How to Tell If Your Pet Liked Their Christmas Gift

95 percent of pet owners will buy their fur-babies a present for the holidays, and many will spend more than $70. But is it worth it?

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It can be painfully obvious, at times, when another human hates the gifts you gave them. But when you drop a brand new chew toy in front of your beloved pet and they immediately rip the thing to shreds, it can be difficult to tell whether they appreciated the present, or decided to destroy it in your face to display their intense displeasure. So, to help you understand your furry friend a little better — and make better choices at the pet store over the holidays — we asked animal behaviorist Sonja Yoerg how to really tell if your pet likes their Christmas gift. Come along, and bring your little friend with you!

The Automatic Fetch Machine
Yoerg says that if your pet plays with their gift, they like it. For something like a ball-tossing machine, your dog won’t know what it is at first, so they may seem uninterested. But as soon as you show them how to drop the ball in and that it pitches it back out, you’ll know pretty quickly if they’re excited. And don’t worry, your pet will never understand what a lazy owner you are.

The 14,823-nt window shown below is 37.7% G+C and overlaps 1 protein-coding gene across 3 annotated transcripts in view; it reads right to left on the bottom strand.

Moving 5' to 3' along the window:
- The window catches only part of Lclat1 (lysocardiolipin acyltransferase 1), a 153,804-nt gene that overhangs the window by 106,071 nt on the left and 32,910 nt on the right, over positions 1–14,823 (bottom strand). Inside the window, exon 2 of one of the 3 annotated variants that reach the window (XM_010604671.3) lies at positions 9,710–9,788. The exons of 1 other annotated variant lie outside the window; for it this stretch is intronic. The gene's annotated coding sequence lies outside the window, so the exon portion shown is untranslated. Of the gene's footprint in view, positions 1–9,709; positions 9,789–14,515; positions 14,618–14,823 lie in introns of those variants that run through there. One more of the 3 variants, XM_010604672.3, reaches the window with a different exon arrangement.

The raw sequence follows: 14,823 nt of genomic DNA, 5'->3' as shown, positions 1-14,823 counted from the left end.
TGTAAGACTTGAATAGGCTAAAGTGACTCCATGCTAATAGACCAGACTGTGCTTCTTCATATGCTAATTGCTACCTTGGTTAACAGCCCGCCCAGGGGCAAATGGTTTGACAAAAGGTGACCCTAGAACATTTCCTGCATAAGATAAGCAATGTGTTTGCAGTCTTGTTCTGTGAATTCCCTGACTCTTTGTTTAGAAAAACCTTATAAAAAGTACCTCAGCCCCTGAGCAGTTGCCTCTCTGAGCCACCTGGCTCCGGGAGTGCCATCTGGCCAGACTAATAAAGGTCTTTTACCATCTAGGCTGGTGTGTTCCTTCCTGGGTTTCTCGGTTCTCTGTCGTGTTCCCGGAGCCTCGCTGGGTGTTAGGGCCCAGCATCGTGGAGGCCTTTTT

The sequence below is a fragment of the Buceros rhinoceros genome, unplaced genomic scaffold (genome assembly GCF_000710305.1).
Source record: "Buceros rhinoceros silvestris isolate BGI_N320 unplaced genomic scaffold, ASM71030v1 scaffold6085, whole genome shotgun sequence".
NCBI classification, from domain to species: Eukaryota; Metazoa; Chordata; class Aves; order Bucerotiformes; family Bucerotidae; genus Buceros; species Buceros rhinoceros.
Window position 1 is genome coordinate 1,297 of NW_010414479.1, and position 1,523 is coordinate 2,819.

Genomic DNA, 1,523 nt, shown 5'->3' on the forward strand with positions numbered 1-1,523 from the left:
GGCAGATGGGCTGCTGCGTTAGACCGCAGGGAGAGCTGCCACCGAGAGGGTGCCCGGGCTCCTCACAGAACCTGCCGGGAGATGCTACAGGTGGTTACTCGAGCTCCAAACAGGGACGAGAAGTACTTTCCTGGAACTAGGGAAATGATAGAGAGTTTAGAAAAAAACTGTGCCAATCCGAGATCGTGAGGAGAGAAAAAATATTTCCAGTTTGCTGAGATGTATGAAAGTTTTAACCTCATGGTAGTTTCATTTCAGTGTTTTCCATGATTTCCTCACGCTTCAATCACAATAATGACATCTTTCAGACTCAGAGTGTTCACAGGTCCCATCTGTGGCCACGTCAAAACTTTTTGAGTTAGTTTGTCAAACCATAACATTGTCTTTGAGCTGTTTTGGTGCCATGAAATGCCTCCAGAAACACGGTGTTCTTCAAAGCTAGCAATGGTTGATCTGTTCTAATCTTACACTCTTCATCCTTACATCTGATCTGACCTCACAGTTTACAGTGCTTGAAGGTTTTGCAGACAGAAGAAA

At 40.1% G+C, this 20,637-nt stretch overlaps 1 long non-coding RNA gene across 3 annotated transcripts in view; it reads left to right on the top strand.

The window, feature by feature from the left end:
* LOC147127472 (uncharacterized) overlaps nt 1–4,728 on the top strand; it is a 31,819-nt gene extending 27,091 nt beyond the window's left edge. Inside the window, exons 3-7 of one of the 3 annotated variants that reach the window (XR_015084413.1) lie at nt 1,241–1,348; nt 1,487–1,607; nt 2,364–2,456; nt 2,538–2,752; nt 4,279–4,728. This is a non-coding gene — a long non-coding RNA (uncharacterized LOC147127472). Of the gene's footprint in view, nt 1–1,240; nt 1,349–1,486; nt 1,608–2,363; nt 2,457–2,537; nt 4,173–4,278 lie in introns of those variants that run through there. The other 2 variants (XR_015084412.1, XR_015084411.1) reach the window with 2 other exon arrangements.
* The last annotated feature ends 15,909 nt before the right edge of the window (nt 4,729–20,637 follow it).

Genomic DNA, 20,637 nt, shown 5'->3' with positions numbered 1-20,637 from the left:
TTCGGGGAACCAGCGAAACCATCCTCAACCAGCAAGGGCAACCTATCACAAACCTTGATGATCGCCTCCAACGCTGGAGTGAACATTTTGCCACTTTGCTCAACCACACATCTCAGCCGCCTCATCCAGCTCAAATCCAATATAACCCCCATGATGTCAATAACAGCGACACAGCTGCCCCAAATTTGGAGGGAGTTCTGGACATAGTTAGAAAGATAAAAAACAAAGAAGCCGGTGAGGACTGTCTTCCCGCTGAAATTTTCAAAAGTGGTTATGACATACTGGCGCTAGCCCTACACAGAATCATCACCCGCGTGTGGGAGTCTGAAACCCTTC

That Hideous Pet Sweater
“I doubt there’s a dog that loves being dressed,” says Yoerg. At best, your dog or cat may tolerate a hat, sweater or those stupid antlers in the same way that they grow used to a collar, but they don’t like them. This goes double for cats, who probably won’t even tolerate them.

The Classic Hamster Ball
Maybe your rodent likes his hamster ball, or maybe it’s a claustrophobic plastic prison where he must dodge the feet of his owner until getting lost under the couch. To be sure of his fondness for it, Yoerg says to place it near him and see if he puts himself inside. If he does, he loves it — if he runs away, you should have bought him a gift card.

A Dog Selfie Stick
While you may think a selfie stick with a tennis ball attached is a great pet gift, Yoerg says, “It’s only about getting the dog to look toward the lens, so it’s purely something for the human. It’s not a gift for the dog at all.” Unless, of course, they decide to chew the whole thing to pieces while you’re at work.